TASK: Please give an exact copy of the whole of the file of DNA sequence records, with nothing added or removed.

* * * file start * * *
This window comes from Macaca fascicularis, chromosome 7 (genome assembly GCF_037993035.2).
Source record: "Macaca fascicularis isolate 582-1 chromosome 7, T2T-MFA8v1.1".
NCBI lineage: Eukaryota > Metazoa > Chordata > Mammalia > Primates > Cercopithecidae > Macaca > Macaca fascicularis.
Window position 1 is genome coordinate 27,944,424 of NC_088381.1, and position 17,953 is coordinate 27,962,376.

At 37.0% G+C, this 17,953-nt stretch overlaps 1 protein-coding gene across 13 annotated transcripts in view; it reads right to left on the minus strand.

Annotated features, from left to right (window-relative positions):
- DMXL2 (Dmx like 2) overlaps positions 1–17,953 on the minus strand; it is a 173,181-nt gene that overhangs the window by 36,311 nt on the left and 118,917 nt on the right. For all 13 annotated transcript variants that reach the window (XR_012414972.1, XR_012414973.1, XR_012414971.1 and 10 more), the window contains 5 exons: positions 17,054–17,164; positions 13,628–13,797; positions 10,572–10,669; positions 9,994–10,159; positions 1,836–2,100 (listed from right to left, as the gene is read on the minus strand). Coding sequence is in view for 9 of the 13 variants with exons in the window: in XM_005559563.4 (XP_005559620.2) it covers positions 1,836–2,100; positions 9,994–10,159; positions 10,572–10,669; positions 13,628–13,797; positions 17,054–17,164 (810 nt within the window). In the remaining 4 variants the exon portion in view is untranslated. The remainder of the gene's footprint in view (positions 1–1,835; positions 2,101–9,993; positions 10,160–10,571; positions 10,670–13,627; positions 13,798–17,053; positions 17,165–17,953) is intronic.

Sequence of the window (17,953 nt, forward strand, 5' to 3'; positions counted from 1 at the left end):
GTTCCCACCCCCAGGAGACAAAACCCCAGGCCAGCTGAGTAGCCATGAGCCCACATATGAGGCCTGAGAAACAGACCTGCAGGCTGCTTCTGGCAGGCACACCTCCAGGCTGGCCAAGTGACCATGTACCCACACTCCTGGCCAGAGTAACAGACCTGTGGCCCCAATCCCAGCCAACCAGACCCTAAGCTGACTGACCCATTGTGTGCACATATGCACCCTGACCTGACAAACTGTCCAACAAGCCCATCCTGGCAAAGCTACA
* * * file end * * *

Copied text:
This window comes from Macaca fascicularis, chromosome 7 (genome assembly GCF_037993035.2).
Source record: "Macaca fascicularis isolate 582-1 chromosome 7, T2T-MFA8v1.1".
NCBI lineage: Eukaryota > Metazoa > Chordata > Mammalia > Primates > Cercopithecidae > Macaca > Macaca fascicularis.
Window position 1 is genome coordinate 27,944,424 of NC_088381.1, and position 17,953 is coordinate 27,962,376.

At 37.0% G+C, this 17,953-nt stretch overlaps 1 protein-coding gene across 13 annotated transcripts in view; it reads right to left on the minus strand.

Annotated features, from left to right (window-relative positions):
- DMXL2 (Dmx like 2) overlaps positions 1–17,953 on the minus strand; it is a 173,181-nt gene that overhangs the window by 36,311 nt on the left and 118,917 nt on the right. For all 13 annotated transcript variants that reach the window (XR_012414972.1, XR_012414973.1, XR_012414971.1 and 10 more), the window contains 5 exons: positions 17,054–17,164; positions 13,628–13,797; positions 10,572–10,669; positions 9,994–10,159; positions 1,836–2,100 (listed from right to left, as the gene is read on the minus strand). Coding sequence is in view for 9 of the 13 variants with exons in the window: in XM_005559563.4 (XP_005559620.2) it covers positions 1,836–2,100; positions 9,994–10,159; positions 10,572–10,669; positions 13,628–13,797; positions 17,054–17,164 (810 nt within the window). In the remaining 4 variants the exon portion in view is untranslated. The remainder of the gene's footprint in view (positions 1–1,835; positions 2,101–9,993; positions 10,160–10,571; positions 10,670–13,627; positions 13,798–17,053; positions 17,165–17,953) is intronic.

Sequence of the window (17,953 nt, forward strand, 5' to 3'; positions counted from 1 at the left end):
GTTCCCACCCCCAGGAGACAAAACCCCAGGCCAGCTGAGTAGCCATGAGCCCACATATGAGGCCTGAGAAACAGACCTGCAGGCTGCTTCTGGCAGGCACACCTCCAGGCTGGCCAAGTGACCATGTACCCACACTCCTGGCCAGAGTAACAGACCTGTGGCCCCAATCCCAGCCAACCAGACCCTAAGCTGACTGACCCATTGTGTGCACATATGCACCCTGACCTGACAAACTGTCCAACAAGCCCATCCTGGCAAAGCTACA